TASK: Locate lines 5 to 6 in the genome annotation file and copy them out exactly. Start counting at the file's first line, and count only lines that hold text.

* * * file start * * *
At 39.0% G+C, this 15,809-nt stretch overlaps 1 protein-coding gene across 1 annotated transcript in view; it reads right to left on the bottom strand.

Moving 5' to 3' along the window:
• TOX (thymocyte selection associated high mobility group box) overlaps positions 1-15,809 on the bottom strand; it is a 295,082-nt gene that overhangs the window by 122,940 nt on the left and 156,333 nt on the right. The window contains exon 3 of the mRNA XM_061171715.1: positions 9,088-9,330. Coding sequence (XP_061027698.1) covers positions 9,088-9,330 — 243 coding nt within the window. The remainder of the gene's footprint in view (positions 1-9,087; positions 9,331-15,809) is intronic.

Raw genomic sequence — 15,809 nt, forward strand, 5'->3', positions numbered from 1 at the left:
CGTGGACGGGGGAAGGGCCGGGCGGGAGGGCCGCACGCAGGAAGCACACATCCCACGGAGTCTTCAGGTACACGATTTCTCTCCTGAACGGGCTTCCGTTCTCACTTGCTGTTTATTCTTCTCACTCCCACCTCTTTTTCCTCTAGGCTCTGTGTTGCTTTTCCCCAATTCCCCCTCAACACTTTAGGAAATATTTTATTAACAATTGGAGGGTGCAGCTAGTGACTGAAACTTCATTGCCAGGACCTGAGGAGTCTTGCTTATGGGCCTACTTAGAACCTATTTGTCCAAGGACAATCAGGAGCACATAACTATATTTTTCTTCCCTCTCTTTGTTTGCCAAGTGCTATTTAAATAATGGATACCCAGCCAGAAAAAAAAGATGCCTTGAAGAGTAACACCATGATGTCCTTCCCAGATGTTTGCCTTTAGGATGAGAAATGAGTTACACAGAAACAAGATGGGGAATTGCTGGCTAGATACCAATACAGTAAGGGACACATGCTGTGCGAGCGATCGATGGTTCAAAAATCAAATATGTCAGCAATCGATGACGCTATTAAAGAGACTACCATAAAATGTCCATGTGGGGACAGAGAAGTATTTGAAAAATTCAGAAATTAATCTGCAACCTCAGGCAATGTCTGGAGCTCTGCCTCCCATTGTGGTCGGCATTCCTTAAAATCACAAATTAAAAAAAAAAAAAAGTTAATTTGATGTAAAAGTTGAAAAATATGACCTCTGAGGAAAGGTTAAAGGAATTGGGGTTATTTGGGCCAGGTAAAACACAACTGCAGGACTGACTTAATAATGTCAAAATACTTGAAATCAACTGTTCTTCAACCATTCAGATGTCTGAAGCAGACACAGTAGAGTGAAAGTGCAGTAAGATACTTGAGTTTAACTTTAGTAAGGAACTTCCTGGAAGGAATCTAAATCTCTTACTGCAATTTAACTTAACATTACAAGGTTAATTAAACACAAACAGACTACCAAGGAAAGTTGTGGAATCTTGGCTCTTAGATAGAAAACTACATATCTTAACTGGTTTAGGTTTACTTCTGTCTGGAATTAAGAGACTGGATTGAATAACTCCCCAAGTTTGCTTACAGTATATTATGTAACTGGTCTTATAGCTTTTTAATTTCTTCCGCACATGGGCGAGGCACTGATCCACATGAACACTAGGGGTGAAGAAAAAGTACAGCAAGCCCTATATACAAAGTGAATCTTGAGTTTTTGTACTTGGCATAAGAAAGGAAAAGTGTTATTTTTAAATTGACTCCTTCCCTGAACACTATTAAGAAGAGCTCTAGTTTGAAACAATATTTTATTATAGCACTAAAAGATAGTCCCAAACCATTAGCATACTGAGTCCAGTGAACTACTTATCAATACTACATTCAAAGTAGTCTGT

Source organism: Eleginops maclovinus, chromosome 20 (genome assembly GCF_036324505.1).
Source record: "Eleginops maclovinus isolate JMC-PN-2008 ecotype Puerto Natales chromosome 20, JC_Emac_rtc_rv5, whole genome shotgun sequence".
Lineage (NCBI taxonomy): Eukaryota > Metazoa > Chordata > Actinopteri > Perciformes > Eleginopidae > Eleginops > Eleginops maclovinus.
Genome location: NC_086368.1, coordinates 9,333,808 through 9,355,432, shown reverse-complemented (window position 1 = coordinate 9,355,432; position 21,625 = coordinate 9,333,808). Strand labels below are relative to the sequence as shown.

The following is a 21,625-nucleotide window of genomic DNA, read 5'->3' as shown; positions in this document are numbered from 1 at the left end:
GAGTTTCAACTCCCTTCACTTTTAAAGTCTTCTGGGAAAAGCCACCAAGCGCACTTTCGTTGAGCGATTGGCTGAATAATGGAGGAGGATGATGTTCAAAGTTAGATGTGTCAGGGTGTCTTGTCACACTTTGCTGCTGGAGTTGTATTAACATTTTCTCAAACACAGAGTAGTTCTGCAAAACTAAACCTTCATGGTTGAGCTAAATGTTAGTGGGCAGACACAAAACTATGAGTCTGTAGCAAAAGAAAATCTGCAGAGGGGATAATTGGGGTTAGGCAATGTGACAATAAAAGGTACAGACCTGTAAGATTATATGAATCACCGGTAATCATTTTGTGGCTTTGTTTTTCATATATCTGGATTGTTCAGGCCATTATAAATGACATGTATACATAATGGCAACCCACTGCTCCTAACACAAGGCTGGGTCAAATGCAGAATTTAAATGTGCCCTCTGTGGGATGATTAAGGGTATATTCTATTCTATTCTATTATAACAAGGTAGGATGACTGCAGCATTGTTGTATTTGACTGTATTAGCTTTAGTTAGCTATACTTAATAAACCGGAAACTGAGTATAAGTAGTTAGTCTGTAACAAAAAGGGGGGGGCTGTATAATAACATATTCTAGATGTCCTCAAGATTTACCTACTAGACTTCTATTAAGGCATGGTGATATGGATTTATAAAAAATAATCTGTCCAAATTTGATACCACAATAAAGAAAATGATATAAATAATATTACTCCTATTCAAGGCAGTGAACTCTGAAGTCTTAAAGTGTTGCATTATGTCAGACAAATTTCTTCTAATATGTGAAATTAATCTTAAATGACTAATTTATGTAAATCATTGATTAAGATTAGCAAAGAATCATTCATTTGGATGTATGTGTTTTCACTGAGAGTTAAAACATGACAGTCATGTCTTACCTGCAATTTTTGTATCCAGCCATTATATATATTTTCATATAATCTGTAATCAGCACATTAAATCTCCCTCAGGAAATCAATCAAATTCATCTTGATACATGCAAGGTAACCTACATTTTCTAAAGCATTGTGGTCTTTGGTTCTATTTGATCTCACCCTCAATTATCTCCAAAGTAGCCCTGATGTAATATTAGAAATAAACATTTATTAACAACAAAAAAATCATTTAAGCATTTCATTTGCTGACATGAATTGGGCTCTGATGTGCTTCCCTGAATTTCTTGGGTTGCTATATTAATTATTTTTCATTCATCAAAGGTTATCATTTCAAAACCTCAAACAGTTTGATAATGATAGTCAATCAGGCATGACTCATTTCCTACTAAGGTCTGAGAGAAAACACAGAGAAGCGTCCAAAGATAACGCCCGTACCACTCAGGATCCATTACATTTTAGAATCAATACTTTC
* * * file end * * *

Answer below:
CGTGGACGGGGGAAGGGCCGGGCGGGAGGGCCGCACGCAGGAAGCACACATCCCACGGAGTCTTCAGGTACACGATTTCTCTCCTGAACGGGCTTCCGTTCTCACTTGCTGTTTATTCTTCTCACTCCCACCTCTTTTTCCTCTAGGCTCTGTGTTGCTTTTCCCCAATTCCCCCTCAACACTTTAGGAAATATTTTATTAACAATTGGAGGGTGCAGCTAGTGACTGAAACTTCATTGCCAGGACCTGAGGAGTCTTGCTTATGGGCCTACTTAGAACCTATTTGTCCAAGGACAATCAGGAGCACATAACTATATTTTTCTTCCCTCTCTTTGTTTGCCAAGTGCTATTTAAATAATGGATACCCAGCCAGAAAAAAAAGATGCCTTGAAGAGTAACACCATGATGTCCTTCCCAGATGTTTGCCTTTAGGATGAGAAATGAGTTACACAGAAACAAGATGGGGAATTGCTGGCTAGATACCAATACAGTAAGGGACACATGCTGTGCGAGCGATCGATGGTTCAAAAATCAAATATGTCAGCAATCGATGACGCTATTAAAGAGACTACCATAAAATGTCCATGTGGGGACAGAGAAGTATTTGAAAAATTCAGAAATTAATCTGCAACCTCAGGCAATGTCTGGAGCTCTGCCTCCCATTGTGGTCGGCATTCCTTAAAATCACAAATTAAAAAAAAAAAAAAGTTAATTTGATGTAAAAGTTGAAAAATATGACCTCTGAGGAAAGGTTAAAGGAATTGGGGTTATTTGGGCCAGGTAAAACACAACTGCAGGACTGACTTAATAATGTCAAAATACTTGAAATCAACTGTTCTTCAACCATTCAGATGTCTGAAGCAGACACAGTAGAGTGAAAGTGCAGTAAGATACTTGAGTTTAACTTTAGTAAGGAACTTCCTGGAAGGAATCTAAATCTCTTACTGCAATTTAACTTAACATTACAAGGTTAATTAAACACAAACAGACTACCAAGGAAAGTTGTGGAATCTTGGCTCTTAGATAGAAAACTACATATCTTAACTGGTTTAGGTTTACTTCTGTCTGGAATTAAGAGACTGGATTGAATAACTCCCCAAGTTTGCTTACAGTATATTATGTAACTGGTCTTATAGCTTTTTAATTTCTTCCGCACATGGGCGAGGCACTGATCCACATGAACACTAGGGGTGAAGAAAAAGTACAGCAAGCCCTATATACAAAGTGAATCTTGAGTTTTTGTACTTGGCATAAGAAAGGAAAAGTGTTATTTTTAAATTGACTCCTTCCCTGAACACTATTAAGAAGAGCTCTAGTTTGAAACAATATTTTATTATAGCACTAAAAGATAGTCCCAAACCATTAGCATACTGAGTCCAGTGAACTACTTATCAATACTACATTCAAAGTAGTCTGT

Source organism: Eleginops maclovinus, chromosome 20 (genome assembly GCF_036324505.1).